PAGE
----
I wanted to pose a question towards the Telltale guys that frequent the board… or maybe it’s just Chuck that hangs out here…
As we all know, the ‘mainstream’ point and click adventure market died off years ago. Sure, there are the shovelware clones that Adventure Company craps out onto the shelves in droves, but as far as high quality adventure games go, it died.
Then we have Telltale, the exception. Extremely polished and well written adventure games, almost exactly like the classics from the Lucasarts and Sierra days… made by many of the Lucasarts alum. Personally, I’ve played about three episodes of the new Sam and Max on PC (I bought all of them, I just need to get around to the rest), and the first two episodes of Strongbad on the Wii. They were both absolutely fantastic.
I just saw that Telltale secured the Wallace and Grommit license. I can’t wait to see what they do with it.
Now, the question. How successful have you guys been? Obviously, you’re still around… but I am extremely curious about how you’ve been able to sustain this constant stream of great episodes for so long.
Is it the episodic system you adopted? As far as I’ve seen, Telltale seems to be the only company that has been able to embrace this system and make it actually work. Do you look at the sales of every episode, and decide whether it’s viable to create another? Are you contracted for a set number with the externally licensed properties?
Are you just barely squeaking by, able to pay the rent and salaries and move onto the next contract? Has there been enough profit to allow you the opportunity to do preproduction on new, original IP?
I know most of this is stuff that you probably can’t talk about in public, but even if you could give a vague answer I would love to hear it.
I doubt anyone will give details. From my observation, Telltale keeps growing and most other adventure game companies seem to be gearing up to follow their episodic model. If you look at the most sucessful adventure game company, Her Interactive, while they don’t call it episodic their Nancy Drew games are around 5 hours of game play and come out 4 times a years. Same as Telltale’s its just somehow Her interactive is able to box up each episode and charge $20 for it.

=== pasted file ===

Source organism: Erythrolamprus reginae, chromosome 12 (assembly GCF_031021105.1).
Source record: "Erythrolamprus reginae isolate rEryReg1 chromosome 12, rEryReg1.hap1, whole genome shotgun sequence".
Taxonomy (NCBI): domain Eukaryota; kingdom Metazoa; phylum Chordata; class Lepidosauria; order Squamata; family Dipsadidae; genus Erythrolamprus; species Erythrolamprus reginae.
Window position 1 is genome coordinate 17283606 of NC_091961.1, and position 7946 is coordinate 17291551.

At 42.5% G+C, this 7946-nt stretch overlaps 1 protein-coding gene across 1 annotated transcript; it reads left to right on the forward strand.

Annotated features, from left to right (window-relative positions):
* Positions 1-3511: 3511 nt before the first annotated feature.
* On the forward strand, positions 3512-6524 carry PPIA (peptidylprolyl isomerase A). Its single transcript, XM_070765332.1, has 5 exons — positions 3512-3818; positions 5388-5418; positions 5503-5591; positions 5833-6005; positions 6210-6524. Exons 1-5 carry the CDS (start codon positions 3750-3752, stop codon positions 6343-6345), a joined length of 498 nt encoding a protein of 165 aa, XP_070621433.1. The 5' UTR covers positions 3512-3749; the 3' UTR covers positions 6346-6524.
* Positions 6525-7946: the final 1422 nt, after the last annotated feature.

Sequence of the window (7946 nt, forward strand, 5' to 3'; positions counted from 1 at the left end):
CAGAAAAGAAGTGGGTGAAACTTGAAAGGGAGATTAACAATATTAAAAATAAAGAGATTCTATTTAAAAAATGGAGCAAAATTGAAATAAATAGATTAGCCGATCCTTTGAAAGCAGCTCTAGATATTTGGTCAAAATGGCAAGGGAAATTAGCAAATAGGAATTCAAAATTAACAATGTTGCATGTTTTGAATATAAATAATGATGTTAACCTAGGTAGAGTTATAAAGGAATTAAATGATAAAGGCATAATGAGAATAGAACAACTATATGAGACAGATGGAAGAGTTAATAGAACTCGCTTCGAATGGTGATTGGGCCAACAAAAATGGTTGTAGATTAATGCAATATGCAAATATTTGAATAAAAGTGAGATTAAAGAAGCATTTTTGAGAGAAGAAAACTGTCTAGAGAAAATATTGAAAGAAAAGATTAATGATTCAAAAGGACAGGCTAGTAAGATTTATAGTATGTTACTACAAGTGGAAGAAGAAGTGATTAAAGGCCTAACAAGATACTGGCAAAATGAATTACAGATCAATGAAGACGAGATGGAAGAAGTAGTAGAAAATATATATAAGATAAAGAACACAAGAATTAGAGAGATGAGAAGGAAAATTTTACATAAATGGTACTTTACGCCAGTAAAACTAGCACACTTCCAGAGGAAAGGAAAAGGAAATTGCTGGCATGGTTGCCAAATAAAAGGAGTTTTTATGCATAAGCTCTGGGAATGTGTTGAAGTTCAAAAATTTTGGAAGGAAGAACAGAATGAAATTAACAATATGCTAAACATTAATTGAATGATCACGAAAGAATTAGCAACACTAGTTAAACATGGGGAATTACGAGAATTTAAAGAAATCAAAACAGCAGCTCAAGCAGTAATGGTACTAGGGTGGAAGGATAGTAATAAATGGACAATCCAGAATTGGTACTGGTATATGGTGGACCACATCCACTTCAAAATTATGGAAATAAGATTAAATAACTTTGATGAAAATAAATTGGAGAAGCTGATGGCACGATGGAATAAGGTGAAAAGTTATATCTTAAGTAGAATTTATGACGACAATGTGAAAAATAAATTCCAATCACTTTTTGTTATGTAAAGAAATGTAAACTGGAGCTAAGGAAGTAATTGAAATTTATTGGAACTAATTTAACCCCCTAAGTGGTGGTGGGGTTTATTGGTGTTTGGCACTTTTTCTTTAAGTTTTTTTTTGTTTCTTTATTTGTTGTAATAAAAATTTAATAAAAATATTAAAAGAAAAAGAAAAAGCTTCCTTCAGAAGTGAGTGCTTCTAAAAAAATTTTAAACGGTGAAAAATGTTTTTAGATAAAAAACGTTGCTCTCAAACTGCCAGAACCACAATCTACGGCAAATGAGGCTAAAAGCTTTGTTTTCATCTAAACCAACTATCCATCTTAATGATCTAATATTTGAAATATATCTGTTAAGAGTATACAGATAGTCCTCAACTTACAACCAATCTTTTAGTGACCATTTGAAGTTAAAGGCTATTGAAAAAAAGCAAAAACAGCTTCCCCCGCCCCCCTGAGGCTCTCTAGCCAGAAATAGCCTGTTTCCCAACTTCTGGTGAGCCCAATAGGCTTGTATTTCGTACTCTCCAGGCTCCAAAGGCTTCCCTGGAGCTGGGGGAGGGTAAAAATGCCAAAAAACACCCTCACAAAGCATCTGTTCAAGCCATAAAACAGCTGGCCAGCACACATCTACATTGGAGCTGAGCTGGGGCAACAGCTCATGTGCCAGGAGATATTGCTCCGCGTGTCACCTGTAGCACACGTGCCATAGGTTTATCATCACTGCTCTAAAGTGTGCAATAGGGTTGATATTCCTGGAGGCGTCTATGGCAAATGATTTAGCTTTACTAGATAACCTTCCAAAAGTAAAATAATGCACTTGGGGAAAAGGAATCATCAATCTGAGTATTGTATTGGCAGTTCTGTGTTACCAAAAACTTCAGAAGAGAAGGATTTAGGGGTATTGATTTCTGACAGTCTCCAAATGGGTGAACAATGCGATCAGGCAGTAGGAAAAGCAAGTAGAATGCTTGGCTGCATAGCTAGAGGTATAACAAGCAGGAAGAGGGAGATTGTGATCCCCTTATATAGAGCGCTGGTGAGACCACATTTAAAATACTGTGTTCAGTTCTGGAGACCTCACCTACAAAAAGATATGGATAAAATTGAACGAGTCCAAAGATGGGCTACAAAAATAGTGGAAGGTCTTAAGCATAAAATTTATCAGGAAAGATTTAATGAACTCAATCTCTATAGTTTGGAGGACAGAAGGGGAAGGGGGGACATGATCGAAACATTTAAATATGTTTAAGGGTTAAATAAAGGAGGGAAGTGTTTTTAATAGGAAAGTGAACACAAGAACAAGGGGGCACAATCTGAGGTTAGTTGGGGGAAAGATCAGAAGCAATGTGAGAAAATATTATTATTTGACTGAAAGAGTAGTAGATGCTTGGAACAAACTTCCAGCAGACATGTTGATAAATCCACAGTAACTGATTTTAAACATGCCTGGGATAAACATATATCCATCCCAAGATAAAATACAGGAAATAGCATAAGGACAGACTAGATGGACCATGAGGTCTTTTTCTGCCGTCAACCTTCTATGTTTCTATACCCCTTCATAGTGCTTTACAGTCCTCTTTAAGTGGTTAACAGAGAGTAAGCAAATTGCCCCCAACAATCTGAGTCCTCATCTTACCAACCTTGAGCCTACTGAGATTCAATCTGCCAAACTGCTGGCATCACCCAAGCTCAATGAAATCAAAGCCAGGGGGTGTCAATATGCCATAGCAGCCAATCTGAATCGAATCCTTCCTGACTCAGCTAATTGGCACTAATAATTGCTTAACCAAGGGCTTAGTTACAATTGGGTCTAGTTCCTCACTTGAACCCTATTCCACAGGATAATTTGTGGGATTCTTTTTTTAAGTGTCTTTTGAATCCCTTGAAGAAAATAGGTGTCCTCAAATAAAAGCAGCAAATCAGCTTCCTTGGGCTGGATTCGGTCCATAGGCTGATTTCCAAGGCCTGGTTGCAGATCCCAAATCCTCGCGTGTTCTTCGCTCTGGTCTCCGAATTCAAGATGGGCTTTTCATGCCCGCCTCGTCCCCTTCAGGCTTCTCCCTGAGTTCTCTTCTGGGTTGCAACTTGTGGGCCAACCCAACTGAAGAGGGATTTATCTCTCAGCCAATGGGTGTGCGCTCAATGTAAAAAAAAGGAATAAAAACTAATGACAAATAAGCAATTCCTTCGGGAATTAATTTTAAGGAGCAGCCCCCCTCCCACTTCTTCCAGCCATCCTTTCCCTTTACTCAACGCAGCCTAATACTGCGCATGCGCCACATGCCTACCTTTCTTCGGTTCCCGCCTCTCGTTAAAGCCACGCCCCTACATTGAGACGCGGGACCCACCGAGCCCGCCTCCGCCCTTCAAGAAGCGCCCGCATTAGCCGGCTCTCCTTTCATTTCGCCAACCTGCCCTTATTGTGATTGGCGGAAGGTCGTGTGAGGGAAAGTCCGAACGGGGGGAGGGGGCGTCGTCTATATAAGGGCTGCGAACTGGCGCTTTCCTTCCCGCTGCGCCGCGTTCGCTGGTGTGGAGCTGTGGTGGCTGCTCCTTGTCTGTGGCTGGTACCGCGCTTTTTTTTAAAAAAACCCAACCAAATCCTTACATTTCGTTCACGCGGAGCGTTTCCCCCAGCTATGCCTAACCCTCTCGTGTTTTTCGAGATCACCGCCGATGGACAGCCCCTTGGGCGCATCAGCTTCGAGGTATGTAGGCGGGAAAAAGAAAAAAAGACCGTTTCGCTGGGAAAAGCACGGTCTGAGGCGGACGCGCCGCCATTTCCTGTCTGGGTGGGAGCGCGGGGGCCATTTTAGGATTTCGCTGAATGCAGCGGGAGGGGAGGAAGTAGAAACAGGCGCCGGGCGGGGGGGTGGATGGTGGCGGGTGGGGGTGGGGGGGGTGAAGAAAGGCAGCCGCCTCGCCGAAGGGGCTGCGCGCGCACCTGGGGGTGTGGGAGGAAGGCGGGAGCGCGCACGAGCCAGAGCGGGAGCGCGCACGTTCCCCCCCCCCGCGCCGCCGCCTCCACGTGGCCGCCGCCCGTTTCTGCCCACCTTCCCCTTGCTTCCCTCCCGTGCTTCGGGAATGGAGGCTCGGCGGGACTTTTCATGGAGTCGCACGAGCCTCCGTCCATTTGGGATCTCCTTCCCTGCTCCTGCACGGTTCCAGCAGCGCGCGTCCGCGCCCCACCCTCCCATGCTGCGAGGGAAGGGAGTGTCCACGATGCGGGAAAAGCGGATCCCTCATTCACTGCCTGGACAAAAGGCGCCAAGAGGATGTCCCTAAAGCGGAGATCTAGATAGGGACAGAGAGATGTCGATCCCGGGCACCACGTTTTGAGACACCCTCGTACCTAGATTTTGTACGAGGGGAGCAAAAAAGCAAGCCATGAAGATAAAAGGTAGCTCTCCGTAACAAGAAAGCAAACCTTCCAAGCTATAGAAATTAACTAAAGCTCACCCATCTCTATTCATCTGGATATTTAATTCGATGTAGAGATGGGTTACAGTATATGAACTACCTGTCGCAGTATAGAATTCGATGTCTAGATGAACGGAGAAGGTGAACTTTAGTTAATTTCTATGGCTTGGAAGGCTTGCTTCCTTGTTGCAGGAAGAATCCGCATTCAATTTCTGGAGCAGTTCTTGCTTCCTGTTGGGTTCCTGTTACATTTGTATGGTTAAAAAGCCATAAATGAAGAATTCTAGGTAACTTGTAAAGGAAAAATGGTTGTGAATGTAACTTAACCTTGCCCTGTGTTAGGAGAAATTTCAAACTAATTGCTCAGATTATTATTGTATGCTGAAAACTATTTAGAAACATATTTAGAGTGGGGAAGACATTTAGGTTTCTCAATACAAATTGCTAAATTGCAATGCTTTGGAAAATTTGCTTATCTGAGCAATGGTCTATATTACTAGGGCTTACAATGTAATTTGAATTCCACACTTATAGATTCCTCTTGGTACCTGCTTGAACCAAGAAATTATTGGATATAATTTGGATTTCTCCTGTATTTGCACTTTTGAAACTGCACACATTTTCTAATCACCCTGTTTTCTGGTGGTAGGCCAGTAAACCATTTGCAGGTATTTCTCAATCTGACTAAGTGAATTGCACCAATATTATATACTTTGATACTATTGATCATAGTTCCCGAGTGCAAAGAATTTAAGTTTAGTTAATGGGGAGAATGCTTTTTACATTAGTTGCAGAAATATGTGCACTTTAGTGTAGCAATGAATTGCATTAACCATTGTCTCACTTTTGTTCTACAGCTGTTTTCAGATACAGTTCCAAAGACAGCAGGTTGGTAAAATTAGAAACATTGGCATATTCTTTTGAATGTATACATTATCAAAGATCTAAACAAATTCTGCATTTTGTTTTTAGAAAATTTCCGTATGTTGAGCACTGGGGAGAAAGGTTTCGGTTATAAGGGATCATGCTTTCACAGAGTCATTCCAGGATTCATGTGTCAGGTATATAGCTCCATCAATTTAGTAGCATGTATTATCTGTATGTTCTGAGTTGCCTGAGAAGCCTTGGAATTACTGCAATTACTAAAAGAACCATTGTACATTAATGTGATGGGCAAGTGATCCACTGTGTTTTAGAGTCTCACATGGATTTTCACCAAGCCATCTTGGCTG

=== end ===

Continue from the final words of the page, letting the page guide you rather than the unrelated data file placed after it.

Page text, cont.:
As for how they make another, I’m fairly sure they plan a season of 5 or 6 episodes before production begins. I don’t know what metric they use to decide on making additional series. The only one that doesn’t follow that is Bone which has only 2 episodes.
www.adventuregamers.com is an excellent resource for finding the good stuff. It’s just not front and centre like it used to be. Still, the best adventure games of the 90s would still play a large part in any top 20 done now.
Hotel Dusk for DS is easily the best adventure game I’ve played in recent years (and recently released for $20, quite a steal). I’m not worried about adventure games dying out because DS gets some great ones, albeit, on a smaller scale. The next one will probably be the remake of the first Broken Sword game.
I was also going to comment about adventure titles on the DS, of which there are some excellent choices. Most notable are the aforementioned Hotel Dusk, the Phoenix Wright series, and the wonderful (and underappreciated) Time Hollow. The latter plays out almost like a graphic novel, but it has excellent production values and an entertaining story.
Speaking of adventure games, the iPhone/iTouch seems like a good platform for point & click style games. I remember seeing a trailer several months ago for a forthcoming slick-looking detective-based (?) adventure game for the iPhone. Does anybody remember that and know what the name of it is?
Did Time Hollow turn out ok? I remember it got an average score in NP a few months ago saying it started to get boring I think. I tried the Hotel Dusk demo a while back and it turned me off of the game, does the main game get any better then what was featured in the demo?
Time Hollow starts off great, but I think you have to like anime or just turn your brain off while playing because there are some really gaping plot holes. It’s also pretty linear for a game with time travel as its theme, and the main ending is one of those “Only in Japan” kinds of things.
Hotel Dusk mainly consists of solving problems for people and then running around the hotel to find other people to solve problems for, but the story is well worth the effort and the occasional fun puzzle. Honestly, a large part of the charm is the realistic way the characters speak, despite their being somewhat caricatured. Have you played Silent Hill 2? The game was shite, but the plot made it absolutely worth playing.